|Professor Mark S. Scarberry
Resident Scholar Final
The subprime mortgage crisis hit just as I started my service during
the fall of 2007 as the thirteenth Robert M. Zinman Scholar in
Residence. As a result, I spent much of my time keeping track of
proposed legislation in the Congress - both legislation intended to deal
with foreclosures and legislation intended to deal with mortgage
origination practices - and responding to numerous related media
The bills that relate to mortgage origination include H.R. 3913,
which would enact the "Mortgage Reform and Anti-Predatory Lending Act of
2007" ("MRAPLA"). My summary of MRAPLA for the ABI Legislation Committee
Newsletter can be found here.
The foreclosure-related bills would allow modification of home
mortgages in chapter 13 to varying degrees under various circumstances.
that I prepared for the ABI web page comparing the bills received
substantial attention and was reprinted in the Spring 2008 N.Y. Real
Property Law Journal. Near the end of my service as scholar in residence
I had the privilege of testifying on those bills before the Senate
Judiciary Committee (written testimony and hearing webcast available here). My
written responses to follow-up written questions from the Senators
should appear on the committee's web page shortly. All of this led to my
being asked to be a luncheon speaker at the January, 2008 Association of
American Law Schools (AALS) annual meeting (for the Section on Financial
Institutions and Consumer Financial Services). In addition, I will be
presenting a paper on these issues (particularly the proposed home
mortgage strip down in chapter 13) at the AALS Annual Meeting in San
Diego in January, 2009 (at the meeting of the Section on Creditors' and
Debtors' Rights). I am also an organizer for the Pepperdine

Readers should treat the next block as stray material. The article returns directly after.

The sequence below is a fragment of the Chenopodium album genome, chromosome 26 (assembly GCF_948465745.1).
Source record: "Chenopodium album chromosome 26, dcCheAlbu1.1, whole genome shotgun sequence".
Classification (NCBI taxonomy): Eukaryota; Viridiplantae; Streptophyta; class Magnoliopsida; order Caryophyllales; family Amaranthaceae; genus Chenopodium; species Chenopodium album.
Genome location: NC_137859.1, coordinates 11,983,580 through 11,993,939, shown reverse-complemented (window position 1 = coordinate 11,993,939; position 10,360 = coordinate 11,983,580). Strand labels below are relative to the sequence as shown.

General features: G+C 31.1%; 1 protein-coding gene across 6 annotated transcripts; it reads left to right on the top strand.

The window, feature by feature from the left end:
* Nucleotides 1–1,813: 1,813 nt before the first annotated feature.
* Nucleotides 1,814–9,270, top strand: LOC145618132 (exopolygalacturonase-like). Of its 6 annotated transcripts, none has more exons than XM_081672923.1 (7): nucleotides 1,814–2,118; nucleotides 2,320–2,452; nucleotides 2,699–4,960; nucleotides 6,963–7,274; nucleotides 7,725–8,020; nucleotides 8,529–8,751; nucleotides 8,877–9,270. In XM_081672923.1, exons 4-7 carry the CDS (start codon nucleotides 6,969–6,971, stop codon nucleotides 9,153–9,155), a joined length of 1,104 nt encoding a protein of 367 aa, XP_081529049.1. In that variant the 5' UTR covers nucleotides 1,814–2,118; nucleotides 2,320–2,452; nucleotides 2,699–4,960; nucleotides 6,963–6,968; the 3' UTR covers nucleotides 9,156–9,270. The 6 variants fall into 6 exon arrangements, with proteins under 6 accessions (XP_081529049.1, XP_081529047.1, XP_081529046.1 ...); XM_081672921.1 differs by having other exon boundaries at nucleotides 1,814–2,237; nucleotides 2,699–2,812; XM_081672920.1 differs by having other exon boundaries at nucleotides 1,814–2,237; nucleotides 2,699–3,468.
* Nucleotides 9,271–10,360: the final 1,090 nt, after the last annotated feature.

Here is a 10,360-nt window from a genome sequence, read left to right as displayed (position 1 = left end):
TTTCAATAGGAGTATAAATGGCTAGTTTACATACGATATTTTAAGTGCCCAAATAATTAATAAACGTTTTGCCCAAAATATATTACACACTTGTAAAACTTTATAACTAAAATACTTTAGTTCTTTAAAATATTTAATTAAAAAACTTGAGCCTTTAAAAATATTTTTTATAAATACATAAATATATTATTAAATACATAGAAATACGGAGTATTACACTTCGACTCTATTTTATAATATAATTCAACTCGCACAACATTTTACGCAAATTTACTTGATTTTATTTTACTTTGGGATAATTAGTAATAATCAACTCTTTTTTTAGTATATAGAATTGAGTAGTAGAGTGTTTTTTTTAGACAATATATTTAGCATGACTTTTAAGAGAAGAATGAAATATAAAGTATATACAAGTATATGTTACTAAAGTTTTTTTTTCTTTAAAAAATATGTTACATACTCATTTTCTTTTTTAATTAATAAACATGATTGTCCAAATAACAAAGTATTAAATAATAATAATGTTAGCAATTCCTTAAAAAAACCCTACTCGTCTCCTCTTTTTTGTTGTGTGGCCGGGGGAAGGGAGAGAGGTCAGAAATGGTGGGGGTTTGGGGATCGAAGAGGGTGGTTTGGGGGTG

Law Review symposium to be held on April 17, 2009 (at the law
school in Malibu) entitled Bringing Down the Curtain on the Current
Mortgage Crisis and Preventing a Return Engagement.
The new ABI
Consumer Webinar series premiered while I was the scholar in
residence. I had the opportunity to write the materials for the first
two webinars and grew to love the 2005 BAPCPA even less than
Much of the rest of my time was spent analyzing the Supreme Court's
decision in Travelers Casualty & Insurance Co. of America v.
Pacific Gas & Electric, 127 S. Ct. 1199 (2007) and writing a
law review article for the ABI Law Review: Interpreting Bankruptcy
Code Sections 502 and 506: Post-Petition Attorneys' Fees in a
Post-Travelers World, 15 ABI L. Rev. 611 (2007) (download
available on SSRN here).
As a result, on Sept. 5, 2008 I will be debating the highly-successful
Supreme Court advocate G. Eric Brunstad (who won the Travelers
case) at the 16th Annual
Southwest Bankruptcy Conference in Las Vegas.
I was also asked to give the luncheon speech at the 16th Annual
Bankruptcy Battleground West in Santa Monica, California, in
February, 2008, shortly after my stint as scholar in residence ended.
The speech, which was graciously received by the ABI members in
attendance, was entitled Statutory Interpretation and the Rule of
I want to thank the ABI and its generous members for giving me the
opportunity to serve as your scholar in residence. It was a great
experience working with Sam Gerdano, Felicia Turner, and the wonderful
staff at ABI. Everyone was gracious. I hesitate to single out any
particular staff member, but the great media interest stirred up by the
subprime crisis meant that I spent a lot of time working with John
Hartgen, ABI's Public Affairs Manager. I want to thank him particularly
for his welcoming attitude, great professionalism, and willingness to
share his insights into how to deal with the media. It was also a treat
to spend a semester in the DC area, with all that it offers. (Family
trips to the caverns in the Shenandoah Valley, to Gettysburg, and to
Amish country were highlights.)
Again, to the ABI and its generous members, to Sam, to Felicia, and
to the ABI staff, thank you!